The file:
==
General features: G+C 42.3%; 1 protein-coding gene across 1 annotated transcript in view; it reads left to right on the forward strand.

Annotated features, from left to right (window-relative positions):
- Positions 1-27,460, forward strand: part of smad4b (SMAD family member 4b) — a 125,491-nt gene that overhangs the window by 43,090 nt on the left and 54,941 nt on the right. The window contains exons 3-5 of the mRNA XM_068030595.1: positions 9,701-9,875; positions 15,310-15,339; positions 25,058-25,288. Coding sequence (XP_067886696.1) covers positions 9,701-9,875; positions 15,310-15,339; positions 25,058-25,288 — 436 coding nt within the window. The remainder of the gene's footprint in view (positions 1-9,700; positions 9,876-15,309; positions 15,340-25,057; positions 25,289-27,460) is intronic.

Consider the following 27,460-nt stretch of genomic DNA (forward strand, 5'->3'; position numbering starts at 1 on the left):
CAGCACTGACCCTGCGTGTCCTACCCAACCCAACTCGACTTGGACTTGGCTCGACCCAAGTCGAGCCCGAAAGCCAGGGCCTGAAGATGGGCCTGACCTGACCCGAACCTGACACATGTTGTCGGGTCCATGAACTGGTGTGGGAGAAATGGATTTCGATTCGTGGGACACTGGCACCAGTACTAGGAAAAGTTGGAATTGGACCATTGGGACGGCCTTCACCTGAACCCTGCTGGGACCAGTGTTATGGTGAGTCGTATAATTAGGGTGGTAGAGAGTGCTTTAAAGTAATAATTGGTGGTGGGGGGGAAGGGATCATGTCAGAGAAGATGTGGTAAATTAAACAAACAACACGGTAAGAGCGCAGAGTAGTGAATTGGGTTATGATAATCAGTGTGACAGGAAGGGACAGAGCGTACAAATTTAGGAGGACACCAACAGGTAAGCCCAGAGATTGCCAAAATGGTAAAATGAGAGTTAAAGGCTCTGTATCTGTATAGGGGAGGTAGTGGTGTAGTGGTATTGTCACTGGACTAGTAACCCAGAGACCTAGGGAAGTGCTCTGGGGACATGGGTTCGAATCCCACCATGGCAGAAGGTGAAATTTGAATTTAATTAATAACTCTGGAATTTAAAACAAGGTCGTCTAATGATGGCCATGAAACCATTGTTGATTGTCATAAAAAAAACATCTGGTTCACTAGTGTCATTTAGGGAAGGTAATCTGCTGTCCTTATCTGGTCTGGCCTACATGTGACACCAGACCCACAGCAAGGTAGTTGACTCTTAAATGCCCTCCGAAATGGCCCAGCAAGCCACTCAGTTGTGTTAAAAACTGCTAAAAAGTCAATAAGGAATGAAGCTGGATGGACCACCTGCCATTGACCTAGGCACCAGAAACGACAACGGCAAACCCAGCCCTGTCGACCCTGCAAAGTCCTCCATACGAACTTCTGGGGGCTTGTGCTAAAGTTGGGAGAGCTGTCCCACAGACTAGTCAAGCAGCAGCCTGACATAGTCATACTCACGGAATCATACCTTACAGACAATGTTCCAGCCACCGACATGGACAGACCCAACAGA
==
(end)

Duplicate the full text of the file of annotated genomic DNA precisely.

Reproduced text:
General features: G+C 42.3%; 1 protein-coding gene across 1 annotated transcript in view; it reads left to right on the forward strand.

Annotated features, from left to right (window-relative positions):
- Positions 1-27,460, forward strand: part of smad4b (SMAD family member 4b) — a 125,491-nt gene that overhangs the window by 43,090 nt on the left and 54,941 nt on the right. The window contains exons 3-5 of the mRNA XM_068030595.1: positions 9,701-9,875; positions 15,310-15,339; positions 25,058-25,288. Coding sequence (XP_067886696.1) covers positions 9,701-9,875; positions 15,310-15,339; positions 25,058-25,288 — 436 coding nt within the window. The remainder of the gene's footprint in view (positions 1-9,700; positions 9,876-15,309; positions 15,340-25,057; positions 25,289-27,460) is intronic.

Consider the following 27,460-nt stretch of genomic DNA (forward strand, 5'->3'; position numbering starts at 1 on the left):
CAGCACTGACCCTGCGTGTCCTACCCAACCCAACTCGACTTGGACTTGGCTCGACCCAAGTCGAGCCCGAAAGCCAGGGCCTGAAGATGGGCCTGACCTGACCCGAACCTGACACATGTTGTCGGGTCCATGAACTGGTGTGGGAGAAATGGATTTCGATTCGTGGGACACTGGCACCAGTACTAGGAAAAGTTGGAATTGGACCATTGGGACGGCCTTCACCTGAACCCTGCTGGGACCAGTGTTATGGTGAGTCGTATAATTAGGGTGGTAGAGAGTGCTTTAAAGTAATAATTGGTGGTGGGGGGGAAGGGATCATGTCAGAGAAGATGTGGTAAATTAAACAAACAACACGGTAAGAGCGCAGAGTAGTGAATTGGGTTATGATAATCAGTGTGACAGGAAGGGACAGAGCGTACAAATTTAGGAGGACACCAACAGGTAAGCCCAGAGATTGCCAAAATGGTAAAATGAGAGTTAAAGGCTCTGTATCTGTATAGGGGAGGTAGTGGTGTAGTGGTATTGTCACTGGACTAGTAACCCAGAGACCTAGGGAAGTGCTCTGGGGACATGGGTTCGAATCCCACCATGGCAGAAGGTGAAATTTGAATTTAATTAATAACTCTGGAATTTAAAACAAGGTCGTCTAATGATGGCCATGAAACCATTGTTGATTGTCATAAAAAAAACATCTGGTTCACTAGTGTCATTTAGGGAAGGTAATCTGCTGTCCTTATCTGGTCTGGCCTACATGTGACACCAGACCCACAGCAAGGTAGTTGACTCTTAAATGCCCTCCGAAATGGCCCAGCAAGCCACTCAGTTGTGTTAAAAACTGCTAAAAAGTCAATAAGGAATGAAGCTGGATGGACCACCTGCCATTGACCTAGGCACCAGAAACGACAACGGCAAACCCAGCCCTGTCGACCCTGCAAAGTCCTCCATACGAACTTCTGGGGGCTTGTGCTAAAGTTGGGAGAGCTGTCCCACAGACTAGTCAAGCAGCAGCCTGACATAGTCATACTCACGGAATCATACCTTACAGACAATGTTCCAGCCACCGACATGGACAGACCCAACAGA